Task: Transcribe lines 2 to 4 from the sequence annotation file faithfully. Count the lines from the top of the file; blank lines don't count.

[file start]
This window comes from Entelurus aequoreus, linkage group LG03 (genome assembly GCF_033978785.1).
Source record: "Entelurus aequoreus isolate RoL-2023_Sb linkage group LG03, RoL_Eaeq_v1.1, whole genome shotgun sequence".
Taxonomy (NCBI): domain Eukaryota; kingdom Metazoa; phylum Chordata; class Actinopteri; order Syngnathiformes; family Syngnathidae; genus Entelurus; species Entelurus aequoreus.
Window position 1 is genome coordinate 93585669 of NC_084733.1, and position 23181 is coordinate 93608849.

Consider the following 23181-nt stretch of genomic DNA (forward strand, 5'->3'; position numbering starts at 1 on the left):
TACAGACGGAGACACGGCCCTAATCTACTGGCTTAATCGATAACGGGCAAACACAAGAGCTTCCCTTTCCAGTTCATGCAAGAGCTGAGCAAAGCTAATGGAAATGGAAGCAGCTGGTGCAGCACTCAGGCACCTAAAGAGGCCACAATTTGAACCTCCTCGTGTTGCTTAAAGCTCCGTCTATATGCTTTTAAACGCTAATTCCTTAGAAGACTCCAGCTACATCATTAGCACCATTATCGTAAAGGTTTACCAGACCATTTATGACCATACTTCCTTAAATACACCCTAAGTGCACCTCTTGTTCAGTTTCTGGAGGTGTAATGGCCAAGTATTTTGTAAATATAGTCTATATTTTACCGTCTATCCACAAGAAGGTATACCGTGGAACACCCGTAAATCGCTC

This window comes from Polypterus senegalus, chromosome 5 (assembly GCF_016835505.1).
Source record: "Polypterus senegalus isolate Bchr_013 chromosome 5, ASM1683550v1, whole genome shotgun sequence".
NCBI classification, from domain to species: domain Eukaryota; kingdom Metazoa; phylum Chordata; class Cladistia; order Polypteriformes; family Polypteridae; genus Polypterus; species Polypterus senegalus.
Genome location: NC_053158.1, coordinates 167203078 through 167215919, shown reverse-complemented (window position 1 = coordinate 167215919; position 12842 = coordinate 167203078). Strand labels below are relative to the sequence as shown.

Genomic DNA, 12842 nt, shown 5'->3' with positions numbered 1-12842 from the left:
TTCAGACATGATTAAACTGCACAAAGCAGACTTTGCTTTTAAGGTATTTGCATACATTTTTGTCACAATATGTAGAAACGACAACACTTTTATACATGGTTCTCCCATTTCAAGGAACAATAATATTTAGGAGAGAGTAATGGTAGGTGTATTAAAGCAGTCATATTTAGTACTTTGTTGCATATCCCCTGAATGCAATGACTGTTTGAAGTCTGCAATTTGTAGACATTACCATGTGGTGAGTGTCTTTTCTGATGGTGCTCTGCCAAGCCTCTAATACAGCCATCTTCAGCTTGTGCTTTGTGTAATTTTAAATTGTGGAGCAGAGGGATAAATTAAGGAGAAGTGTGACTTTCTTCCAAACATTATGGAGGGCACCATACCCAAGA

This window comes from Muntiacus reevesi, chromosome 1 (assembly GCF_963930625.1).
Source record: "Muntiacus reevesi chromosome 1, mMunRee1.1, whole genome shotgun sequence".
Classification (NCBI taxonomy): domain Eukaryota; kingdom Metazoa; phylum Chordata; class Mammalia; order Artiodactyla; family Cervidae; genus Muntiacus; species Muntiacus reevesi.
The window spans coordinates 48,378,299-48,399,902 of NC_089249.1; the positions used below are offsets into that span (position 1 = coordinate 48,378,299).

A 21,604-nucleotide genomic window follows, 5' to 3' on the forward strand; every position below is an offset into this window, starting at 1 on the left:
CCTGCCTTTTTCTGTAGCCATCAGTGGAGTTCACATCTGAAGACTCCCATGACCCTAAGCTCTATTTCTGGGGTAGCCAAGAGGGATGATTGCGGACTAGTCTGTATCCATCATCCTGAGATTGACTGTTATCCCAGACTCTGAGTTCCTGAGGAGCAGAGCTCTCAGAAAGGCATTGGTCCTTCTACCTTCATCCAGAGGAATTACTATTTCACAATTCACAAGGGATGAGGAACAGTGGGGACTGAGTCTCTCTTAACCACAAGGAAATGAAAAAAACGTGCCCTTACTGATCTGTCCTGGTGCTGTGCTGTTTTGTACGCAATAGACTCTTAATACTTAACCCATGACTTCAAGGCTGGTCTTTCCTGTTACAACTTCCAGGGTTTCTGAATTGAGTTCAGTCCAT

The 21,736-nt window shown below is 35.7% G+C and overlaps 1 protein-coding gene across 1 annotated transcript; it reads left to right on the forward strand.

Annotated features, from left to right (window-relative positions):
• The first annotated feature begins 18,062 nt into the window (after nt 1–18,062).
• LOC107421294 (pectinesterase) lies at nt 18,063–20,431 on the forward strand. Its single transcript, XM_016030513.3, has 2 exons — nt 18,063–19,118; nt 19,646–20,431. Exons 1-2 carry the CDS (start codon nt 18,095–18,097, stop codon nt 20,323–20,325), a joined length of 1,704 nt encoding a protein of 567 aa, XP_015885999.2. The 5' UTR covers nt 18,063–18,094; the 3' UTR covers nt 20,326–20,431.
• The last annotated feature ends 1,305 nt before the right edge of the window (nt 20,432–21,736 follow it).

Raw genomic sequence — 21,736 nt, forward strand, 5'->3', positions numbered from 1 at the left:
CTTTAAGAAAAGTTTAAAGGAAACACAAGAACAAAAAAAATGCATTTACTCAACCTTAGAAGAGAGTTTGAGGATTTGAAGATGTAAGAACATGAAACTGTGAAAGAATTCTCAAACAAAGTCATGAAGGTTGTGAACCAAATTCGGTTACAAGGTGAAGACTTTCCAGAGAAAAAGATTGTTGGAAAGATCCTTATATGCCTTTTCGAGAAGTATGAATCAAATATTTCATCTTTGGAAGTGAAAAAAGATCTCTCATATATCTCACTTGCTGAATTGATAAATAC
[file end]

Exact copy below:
Source record: "Entelurus aequoreus isolate RoL-2023_Sb linkage group LG03, RoL_Eaeq_v1.1, whole genome shotgun sequence".
Taxonomy (NCBI): domain Eukaryota; kingdom Metazoa; phylum Chordata; class Actinopteri; order Syngnathiformes; family Syngnathidae; genus Entelurus; species Entelurus aequoreus.
Window position 1 is genome coordinate 93585669 of NC_084733.1, and position 23181 is coordinate 93608849.